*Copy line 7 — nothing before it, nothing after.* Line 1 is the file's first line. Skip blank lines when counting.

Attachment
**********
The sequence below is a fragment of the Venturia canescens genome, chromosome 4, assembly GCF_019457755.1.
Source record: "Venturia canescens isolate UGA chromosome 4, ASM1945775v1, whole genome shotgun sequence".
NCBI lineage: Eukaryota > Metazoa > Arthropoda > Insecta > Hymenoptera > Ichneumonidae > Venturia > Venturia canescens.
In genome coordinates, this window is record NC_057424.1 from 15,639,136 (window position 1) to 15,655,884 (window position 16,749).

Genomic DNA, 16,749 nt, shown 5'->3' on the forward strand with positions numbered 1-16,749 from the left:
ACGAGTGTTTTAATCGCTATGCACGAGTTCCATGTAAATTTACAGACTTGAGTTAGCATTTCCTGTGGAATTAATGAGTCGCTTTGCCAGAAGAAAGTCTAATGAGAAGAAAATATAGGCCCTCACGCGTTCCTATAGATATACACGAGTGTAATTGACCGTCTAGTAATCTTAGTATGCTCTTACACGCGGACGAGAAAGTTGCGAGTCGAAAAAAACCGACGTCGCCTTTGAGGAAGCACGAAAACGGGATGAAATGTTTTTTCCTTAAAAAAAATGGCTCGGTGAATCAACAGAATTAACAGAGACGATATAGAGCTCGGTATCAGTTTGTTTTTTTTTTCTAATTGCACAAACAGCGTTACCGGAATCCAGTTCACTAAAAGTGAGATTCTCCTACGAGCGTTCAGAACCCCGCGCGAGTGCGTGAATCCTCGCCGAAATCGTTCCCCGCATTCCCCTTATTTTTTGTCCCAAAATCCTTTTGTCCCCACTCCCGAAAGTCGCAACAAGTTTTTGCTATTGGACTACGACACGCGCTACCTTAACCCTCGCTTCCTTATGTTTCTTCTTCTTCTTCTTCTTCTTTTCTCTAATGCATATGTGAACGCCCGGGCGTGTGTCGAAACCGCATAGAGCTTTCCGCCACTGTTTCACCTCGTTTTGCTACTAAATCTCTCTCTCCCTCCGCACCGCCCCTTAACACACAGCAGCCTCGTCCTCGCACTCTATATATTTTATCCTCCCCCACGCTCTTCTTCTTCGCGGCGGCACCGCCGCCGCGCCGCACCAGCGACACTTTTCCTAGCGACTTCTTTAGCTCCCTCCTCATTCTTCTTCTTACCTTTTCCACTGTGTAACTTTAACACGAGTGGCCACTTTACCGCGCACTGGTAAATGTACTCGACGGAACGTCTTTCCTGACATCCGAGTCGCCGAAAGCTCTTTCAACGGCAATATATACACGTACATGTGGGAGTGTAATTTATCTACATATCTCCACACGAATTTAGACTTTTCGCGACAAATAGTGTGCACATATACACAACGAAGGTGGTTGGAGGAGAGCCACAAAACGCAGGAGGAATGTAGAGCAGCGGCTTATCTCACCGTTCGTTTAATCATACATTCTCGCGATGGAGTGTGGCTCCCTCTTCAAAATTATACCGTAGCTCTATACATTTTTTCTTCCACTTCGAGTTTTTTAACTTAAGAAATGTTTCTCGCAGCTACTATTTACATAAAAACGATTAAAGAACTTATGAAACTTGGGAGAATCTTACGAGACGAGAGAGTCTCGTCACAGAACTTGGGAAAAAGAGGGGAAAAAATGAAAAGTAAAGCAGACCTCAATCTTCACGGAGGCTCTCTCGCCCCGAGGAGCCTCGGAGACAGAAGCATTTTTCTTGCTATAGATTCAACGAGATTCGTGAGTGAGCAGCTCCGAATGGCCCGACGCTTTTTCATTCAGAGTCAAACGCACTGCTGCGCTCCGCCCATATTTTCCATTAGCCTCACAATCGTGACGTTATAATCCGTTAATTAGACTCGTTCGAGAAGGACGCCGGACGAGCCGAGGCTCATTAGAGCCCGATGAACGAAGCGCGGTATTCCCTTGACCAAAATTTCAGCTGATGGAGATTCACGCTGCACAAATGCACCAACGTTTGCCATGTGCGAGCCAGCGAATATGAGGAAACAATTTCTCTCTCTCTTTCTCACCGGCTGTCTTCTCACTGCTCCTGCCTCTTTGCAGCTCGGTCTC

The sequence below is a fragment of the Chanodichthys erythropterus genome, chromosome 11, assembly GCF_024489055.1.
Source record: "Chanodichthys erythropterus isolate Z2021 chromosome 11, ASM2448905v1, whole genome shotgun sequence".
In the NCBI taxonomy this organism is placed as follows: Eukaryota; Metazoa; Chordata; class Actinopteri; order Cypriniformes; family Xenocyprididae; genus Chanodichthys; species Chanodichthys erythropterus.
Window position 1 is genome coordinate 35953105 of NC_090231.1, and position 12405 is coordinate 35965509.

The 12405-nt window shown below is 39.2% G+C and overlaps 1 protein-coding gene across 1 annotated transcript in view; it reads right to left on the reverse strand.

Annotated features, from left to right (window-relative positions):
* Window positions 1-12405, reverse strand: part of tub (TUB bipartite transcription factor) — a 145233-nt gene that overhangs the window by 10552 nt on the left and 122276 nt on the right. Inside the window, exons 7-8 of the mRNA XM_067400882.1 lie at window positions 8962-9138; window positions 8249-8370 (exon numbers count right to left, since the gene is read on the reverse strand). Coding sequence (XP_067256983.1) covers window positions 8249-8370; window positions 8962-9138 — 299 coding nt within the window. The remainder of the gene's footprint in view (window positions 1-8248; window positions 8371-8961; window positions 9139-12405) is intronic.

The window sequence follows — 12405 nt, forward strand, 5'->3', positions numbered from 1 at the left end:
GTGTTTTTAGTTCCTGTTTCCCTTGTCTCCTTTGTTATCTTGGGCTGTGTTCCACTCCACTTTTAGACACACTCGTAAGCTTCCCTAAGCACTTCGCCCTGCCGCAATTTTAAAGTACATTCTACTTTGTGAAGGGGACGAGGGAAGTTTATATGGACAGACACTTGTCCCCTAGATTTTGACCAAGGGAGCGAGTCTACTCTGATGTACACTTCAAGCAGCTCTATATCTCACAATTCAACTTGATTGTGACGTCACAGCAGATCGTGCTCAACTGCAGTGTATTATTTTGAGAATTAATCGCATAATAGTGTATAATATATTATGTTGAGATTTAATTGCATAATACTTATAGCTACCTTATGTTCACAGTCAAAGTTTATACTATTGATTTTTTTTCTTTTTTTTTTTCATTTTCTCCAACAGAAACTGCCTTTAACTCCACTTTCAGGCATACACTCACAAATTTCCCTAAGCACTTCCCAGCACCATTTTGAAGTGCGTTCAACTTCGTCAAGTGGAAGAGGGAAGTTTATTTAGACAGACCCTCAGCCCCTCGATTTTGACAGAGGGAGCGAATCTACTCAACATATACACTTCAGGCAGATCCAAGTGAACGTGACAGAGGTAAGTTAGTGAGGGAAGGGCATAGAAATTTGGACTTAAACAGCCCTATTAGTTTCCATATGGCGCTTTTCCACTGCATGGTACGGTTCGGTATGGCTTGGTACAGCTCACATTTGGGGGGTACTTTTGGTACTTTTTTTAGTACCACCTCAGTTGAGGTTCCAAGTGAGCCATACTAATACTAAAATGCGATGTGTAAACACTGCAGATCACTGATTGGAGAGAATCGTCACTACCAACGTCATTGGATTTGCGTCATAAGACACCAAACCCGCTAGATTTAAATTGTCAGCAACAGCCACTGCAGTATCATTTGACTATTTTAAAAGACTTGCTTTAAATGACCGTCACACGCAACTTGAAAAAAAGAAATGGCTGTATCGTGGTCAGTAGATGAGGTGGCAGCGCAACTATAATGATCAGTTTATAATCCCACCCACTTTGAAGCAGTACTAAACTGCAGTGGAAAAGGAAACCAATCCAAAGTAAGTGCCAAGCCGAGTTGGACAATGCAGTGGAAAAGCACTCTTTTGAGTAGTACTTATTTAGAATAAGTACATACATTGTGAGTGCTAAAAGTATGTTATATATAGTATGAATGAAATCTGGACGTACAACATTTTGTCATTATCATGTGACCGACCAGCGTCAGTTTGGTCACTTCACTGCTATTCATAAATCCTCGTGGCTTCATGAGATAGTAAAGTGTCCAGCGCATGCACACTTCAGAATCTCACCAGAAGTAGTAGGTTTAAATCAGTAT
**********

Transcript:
The sequence below is a fragment of the Chanodichthys erythropterus genome, chromosome 11, assembly GCF_024489055.1.